26 Feb 2013

[Cruise News] Fajardo, Puerto Rico

After finally being cleared to enter into the United States on Saturday lunchtime, we spent the afternoon at Flamenco beach, considered to be the best in the Spanish Virgin islands (including Puerto Rico).  It's a beautiful crescent of incredibly fine white sand, backed by palm trees and bordered by the most incredible turquoise seas, and is very popular with locals and tourists alike.  At the far end is an old rusty tank which dates back to the days when the US forces used it for bombing practice!

That evening we enjoyed drinks and dinner with a British couple (John and Jane) who were anchored next to us in the bay.  Incredibly John and Paul went to the same boarding school in Blackpool and are only one year apart.  Paul says it's the first time he has met anyone from St Joe's since he left, and that just happened to be on a very small, pretty much unknown island in the Caribbean sea.  A small world indeed.

On Sunday we sailed on to Puerto Rico in time to attend a conference arranged by our good friend and neighbour from Chagford, Ray.  We're sharing a villa together at the El Conquistador Resort with ocean views to die for .... not something we lack on a day to day basis of course!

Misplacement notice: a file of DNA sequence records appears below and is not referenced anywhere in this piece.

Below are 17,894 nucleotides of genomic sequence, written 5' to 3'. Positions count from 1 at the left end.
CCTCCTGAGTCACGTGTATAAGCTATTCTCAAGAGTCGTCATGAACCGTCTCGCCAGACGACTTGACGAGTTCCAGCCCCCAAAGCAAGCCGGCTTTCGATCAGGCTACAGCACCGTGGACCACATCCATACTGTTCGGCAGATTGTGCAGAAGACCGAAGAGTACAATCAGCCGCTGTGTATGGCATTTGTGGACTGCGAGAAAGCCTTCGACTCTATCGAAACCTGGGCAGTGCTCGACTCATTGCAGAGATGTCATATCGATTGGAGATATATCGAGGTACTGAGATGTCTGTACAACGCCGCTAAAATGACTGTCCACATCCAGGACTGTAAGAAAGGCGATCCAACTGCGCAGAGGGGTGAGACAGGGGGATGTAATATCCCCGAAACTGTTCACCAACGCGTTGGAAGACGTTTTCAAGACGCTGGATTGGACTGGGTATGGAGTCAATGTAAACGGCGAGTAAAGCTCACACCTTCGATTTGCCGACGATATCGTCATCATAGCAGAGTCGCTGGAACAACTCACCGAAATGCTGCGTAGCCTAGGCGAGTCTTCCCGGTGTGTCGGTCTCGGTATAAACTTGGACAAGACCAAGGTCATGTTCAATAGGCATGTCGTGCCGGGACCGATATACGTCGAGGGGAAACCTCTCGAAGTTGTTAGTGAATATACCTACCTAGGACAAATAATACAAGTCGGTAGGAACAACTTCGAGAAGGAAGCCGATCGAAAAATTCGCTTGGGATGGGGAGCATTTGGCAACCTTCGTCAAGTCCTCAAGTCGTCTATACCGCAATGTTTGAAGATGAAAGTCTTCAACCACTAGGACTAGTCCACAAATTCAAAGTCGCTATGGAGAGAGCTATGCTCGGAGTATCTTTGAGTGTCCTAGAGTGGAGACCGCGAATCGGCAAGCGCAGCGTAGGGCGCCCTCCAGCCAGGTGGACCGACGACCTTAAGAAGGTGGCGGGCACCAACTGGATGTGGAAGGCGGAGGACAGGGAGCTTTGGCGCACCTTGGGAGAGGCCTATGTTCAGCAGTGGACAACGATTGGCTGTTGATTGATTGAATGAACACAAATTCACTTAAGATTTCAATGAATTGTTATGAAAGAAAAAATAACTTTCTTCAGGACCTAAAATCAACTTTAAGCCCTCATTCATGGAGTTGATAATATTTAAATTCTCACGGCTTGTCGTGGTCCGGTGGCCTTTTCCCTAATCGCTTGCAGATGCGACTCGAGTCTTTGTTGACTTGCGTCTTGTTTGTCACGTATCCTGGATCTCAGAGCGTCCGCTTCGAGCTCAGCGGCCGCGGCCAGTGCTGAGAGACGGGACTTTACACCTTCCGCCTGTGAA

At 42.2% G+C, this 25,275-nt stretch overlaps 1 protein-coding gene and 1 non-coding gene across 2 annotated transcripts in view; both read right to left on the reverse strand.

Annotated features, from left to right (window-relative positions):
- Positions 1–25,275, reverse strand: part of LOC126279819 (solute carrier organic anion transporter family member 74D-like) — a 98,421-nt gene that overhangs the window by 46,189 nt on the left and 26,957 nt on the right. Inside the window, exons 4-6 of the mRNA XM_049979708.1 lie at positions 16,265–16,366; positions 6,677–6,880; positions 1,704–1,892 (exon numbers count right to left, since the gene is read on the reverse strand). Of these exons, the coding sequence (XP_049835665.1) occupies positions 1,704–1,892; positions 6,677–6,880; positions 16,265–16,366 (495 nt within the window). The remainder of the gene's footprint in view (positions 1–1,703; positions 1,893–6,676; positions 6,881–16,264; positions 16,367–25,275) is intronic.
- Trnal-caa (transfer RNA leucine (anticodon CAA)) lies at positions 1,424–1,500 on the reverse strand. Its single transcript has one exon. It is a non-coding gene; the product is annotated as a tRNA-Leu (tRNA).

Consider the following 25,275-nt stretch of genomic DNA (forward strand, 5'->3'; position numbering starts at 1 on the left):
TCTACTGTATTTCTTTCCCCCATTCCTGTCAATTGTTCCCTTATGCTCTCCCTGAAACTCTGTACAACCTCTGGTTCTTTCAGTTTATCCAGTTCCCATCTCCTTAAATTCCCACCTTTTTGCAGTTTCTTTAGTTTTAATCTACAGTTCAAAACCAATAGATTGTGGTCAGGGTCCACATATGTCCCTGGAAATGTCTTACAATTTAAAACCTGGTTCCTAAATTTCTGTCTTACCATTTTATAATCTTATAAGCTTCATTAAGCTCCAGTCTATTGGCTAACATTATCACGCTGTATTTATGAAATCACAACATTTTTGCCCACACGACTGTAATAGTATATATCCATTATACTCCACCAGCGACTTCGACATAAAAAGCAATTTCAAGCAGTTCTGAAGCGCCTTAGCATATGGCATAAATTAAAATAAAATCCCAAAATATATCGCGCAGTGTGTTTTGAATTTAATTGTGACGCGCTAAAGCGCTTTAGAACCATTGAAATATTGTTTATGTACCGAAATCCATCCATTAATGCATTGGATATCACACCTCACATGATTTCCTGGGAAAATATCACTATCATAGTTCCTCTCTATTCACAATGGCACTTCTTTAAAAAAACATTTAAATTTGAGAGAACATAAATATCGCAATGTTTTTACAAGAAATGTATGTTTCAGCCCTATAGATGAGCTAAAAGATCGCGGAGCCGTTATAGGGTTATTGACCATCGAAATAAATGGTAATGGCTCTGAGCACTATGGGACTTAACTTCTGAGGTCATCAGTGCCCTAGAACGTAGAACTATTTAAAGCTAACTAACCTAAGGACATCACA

Having hired a car, we took ourselves off to San Juan today, into the old town, which is very nice with cobbled streets, colourfully painted buildings, pretty squares and an enormous fortification called Castillo San Cristobal which commands the most incredible views across the Atlantic.  It was started back in the 17th century and is very impressive with huge ramparts, a moat and tunnels used to move soldiers around during battle out of sight from the enemy.   Incredible.   We also had lunch in a small cafe recommended by a local lady and enjoyed a typical local lunch.  Paul's selection (mashed plantain stuffed with shrimp) was an interesting choice but mine was delicious.